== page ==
I can't learn what will work, if I'm not willing to try things that might not work. This is true in technology, in marketing, in product development and in strategy.
In other words, if you bring a growth mindset, a commitment to effort and hard work, and a willingness to take intelligent risks, I believe you can do almost anything.
I say “almost” because I've spent the last two weeks watching the Olympics and I can assure you no positive mental orientation will help me compete at any level like that.
My Favorite Coaching Story
I've been a teacher, classroom aide, public speaker, trainer, and coach. Basically, alongside my technology and product roles, I've never stopped being an educator (and this blog is another way I continue doing what I love).
So it's likely no shock to you that one of my favorite stories is about a coach. A rather famous one who coached a rather famous athlete – Andre Agassi. This excerpt comes from his autobiography, about a conversation with Brad Gilbert (when Andre and his manager were about to hire him as his coach).
“So, listen, Brad, one reason we wanted to meet with you is, we want to get your take on Andre's game.
“Andre's game. We'd like you to tell us what you think.
“What I think?
“You want to know what I think of his game?
“You want me to be honest?
“Don't hold back.
“He takes an enormous swallow of beer and commences a careful, thorough, brutal-as-advertised summary of my flaws as a tennis player.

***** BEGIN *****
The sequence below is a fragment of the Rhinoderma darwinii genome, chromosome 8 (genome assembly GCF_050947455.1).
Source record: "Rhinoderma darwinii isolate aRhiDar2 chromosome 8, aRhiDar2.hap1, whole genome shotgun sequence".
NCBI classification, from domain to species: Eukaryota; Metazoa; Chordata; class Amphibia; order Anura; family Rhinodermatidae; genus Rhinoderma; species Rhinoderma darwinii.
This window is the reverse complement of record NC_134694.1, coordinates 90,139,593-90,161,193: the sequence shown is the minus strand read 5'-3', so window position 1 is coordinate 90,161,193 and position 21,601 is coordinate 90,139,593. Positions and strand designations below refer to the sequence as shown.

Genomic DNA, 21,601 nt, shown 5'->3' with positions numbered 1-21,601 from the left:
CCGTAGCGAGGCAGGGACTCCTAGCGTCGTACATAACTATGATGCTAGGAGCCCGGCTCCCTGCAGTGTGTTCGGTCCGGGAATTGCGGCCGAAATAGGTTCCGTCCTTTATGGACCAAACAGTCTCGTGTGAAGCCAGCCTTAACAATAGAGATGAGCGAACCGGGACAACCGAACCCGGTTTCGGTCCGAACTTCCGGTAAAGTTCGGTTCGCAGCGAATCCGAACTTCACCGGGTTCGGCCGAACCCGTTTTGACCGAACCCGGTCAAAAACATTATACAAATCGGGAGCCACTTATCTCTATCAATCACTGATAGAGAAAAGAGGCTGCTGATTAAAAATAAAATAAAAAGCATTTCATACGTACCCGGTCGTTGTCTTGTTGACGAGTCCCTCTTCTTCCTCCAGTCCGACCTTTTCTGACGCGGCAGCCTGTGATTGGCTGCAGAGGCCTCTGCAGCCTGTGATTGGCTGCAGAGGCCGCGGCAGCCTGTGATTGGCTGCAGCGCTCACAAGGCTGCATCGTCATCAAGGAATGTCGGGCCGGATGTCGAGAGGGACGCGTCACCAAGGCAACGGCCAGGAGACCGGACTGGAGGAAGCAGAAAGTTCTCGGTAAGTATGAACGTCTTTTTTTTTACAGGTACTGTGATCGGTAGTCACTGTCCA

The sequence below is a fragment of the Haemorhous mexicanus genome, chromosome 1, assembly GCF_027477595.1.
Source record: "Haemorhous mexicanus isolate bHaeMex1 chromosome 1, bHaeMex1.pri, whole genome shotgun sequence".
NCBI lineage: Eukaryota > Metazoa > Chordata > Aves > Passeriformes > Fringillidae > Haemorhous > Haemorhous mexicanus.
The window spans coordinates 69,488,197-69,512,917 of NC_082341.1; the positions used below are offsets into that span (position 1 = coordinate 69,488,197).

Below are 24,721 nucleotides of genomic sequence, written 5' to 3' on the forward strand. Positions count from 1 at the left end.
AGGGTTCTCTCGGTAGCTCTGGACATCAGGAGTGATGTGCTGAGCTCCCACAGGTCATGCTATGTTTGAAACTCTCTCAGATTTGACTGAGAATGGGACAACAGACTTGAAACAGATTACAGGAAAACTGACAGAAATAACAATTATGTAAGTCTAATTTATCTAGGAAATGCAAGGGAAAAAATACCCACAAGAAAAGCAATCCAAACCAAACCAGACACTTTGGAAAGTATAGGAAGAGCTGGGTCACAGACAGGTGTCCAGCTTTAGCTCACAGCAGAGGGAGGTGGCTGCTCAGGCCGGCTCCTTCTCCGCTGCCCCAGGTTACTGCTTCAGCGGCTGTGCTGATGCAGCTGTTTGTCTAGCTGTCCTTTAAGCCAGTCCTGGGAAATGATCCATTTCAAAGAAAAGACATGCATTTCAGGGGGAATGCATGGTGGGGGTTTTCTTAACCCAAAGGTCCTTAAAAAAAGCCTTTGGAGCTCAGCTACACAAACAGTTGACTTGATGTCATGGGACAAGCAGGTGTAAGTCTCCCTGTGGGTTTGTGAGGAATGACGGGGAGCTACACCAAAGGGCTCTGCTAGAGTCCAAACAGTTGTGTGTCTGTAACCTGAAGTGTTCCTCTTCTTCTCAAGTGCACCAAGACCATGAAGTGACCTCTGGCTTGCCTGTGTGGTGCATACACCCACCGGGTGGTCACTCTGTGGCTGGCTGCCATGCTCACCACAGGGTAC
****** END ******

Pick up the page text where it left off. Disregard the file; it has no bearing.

“It's not rocket science, he says. If I were you, with your skills, your talent, your return and footwork, I'd dominate. But you've lost the fire you had when you were sixteen. That kid, taking the ball early, being aggressive, what the hell happened to that kid?
“Brad says my overall problem, the problem that threatens to end my career prematurely—the problem that feels like my father's legacy—is perfectionism.
“You always try to be perfect, he says, and you always fall short, and it f**ks with your head. Your confidence is shot, and perfectionism is the reason. You try to hit a winner on every ball, when just being steady, consistent, meat and potatoes, would be enough to win ninety percent of the time.
“He talks a mile a minute, a constant drone, not unlike a mosquito. He builds his argument with sports metaphors, from all sports, indiscriminately. He's an avid sports fan, and an equally avid metaphor fan.
“Quit going for the knockout, he says. Stop swinging for the fences. All you have to be is solid. Singles, doubles, move the chains forward. Stop thinking about yourself, and your own game, and remember that the guy on the other side of the net has weaknesses. Attack his weaknesses. You don't have to be the best in the world every time you go out there. You just have to be better than one guy. Instead of you succeeding, make him fail. Better yet, let him fail. It's all about odds and percentages. You're from Vegas, you should have an appreciation of odds and percentages. The house always wins, right? Why? Because the odds are stacked in the house's favor. So? Be the house! Get the odds in your favor.